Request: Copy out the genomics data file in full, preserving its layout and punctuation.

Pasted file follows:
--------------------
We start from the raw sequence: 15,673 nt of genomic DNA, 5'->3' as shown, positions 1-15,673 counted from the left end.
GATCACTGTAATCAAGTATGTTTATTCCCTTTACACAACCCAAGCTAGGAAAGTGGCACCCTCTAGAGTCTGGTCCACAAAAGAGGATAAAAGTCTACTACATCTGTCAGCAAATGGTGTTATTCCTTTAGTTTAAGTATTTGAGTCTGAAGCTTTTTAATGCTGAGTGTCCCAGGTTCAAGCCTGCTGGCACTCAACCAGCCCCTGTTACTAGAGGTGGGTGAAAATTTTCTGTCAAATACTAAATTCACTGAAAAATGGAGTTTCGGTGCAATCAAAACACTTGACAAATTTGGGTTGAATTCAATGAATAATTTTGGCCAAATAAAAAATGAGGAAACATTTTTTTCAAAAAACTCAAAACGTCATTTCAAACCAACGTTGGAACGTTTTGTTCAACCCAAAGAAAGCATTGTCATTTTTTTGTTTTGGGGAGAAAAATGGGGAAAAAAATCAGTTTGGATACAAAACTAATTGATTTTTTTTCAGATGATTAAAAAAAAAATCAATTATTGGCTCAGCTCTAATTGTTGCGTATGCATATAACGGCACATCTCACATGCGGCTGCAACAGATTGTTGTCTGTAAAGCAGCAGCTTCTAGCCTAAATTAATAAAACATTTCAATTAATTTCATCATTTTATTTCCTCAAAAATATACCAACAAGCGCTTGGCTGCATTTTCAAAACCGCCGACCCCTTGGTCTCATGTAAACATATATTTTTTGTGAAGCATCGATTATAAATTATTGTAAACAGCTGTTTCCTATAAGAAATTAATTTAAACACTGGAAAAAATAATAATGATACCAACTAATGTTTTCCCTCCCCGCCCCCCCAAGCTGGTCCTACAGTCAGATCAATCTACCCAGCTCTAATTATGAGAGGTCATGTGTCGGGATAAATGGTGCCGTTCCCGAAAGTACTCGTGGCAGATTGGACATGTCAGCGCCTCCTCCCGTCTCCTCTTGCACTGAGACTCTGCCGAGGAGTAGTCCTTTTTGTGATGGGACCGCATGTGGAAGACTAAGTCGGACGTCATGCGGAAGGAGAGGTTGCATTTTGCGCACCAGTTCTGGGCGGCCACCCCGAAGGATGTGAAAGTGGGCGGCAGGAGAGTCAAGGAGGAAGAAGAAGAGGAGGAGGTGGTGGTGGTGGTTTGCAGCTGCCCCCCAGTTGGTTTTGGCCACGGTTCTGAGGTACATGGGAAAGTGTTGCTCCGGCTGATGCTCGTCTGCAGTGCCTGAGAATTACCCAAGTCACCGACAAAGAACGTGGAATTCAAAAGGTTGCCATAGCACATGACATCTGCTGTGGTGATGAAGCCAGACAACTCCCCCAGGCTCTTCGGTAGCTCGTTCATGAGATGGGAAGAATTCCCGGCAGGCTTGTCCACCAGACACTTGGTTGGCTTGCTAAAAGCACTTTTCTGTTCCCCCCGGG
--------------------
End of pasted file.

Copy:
We start from the raw sequence: 15,673 nt of genomic DNA, 5'->3' as shown, positions 1-15,673 counted from the left end.
GATCACTGTAATCAAGTATGTTTATTCCCTTTACACAACCCAAGCTAGGAAAGTGGCACCCTCTAGAGTCTGGTCCACAAAAGAGGATAAAAGTCTACTACATCTGTCAGCAAATGGTGTTATTCCTTTAGTTTAAGTATTTGAGTCTGAAGCTTTTTAATGCTGAGTGTCCCAGGTTCAAGCCTGCTGGCACTCAACCAGCCCCTGTTACTAGAGGTGGGTGAAAATTTTCTGTCAAATACTAAATTCACTGAAAAATGGAGTTTCGGTGCAATCAAAACACTTGACAAATTTGGGTTGAATTCAATGAATAATTTTGGCCAAATAAAAAATGAGGAAACATTTTTTTCAAAAAACTCAAAACGTCATTTCAAACCAACGTTGGAACGTTTTGTTCAACCCAAAGAAAGCATTGTCATTTTTTTGTTTTGGGGAGAAAAATGGGGAAAAAAATCAGTTTGGATACAAAACTAATTGATTTTTTTTCAGATGATTAAAAAAAAAATCAATTATTGGCTCAGCTCTAATTGTTGCGTATGCATATAACGGCACATCTCACATGCGGCTGCAACAGATTGTTGTCTGTAAAGCAGCAGCTTCTAGCCTAAATTAATAAAACATTTCAATTAATTTCATCATTTTATTTCCTCAAAAATATACCAACAAGCGCTTGGCTGCATTTTCAAAACCGCCGACCCCTTGGTCTCATGTAAACATATATTTTTTGTGAAGCATCGATTATAAATTATTGTAAACAGCTGTTTCCTATAAGAAATTAATTTAAACACTGGAAAAAATAATAATGATACCAACTAATGTTTTCCCTCCCCGCCCCCCCAAGCTGGTCCTACAGTCAGATCAATCTACCCAGCTCTAATTATGAGAGGTCATGTGTCGGGATAAATGGTGCCGTTCCCGAAAGTACTCGTGGCAGATTGGACATGTCAGCGCCTCCTCCCGTCTCCTCTTGCACTGAGACTCTGCCGAGGAGTAGTCCTTTTTGTGATGGGACCGCATGTGGAAGACTAAGTCGGACGTCATGCGGAAGGAGAGGTTGCATTTTGCGCACCAGTTCTGGGCGGCCACCCCGAAGGATGTGAAAGTGGGCGGCAGGAGAGTCAAGGAGGAAGAAGAAGAGGAGGAGGTGGTGGTGGTGGTTTGCAGCTGCCCCCCAGTTGGTTTTGGCCACGGTTCTGAGGTACATGGGAAAGTGTTGCTCCGGCTGATGCTCGTCTGCAGTGCCTGAGAATTACCCAAGTCACCGACAAAGAACGTGGAATTCAAAAGGTTGCCATAGCACATGACATCTGCTGTGGTGATGAAGCCAGACAACTCCCCCAGGCTCTTCGGTAGCTCGTTCATGAGATGGGAAGAATTCCCGGCAGGCTTGTCCACCAGACACTTGGTTGGCTTGCTAAAAGCACTTTTCTGTTCCCCCCGGG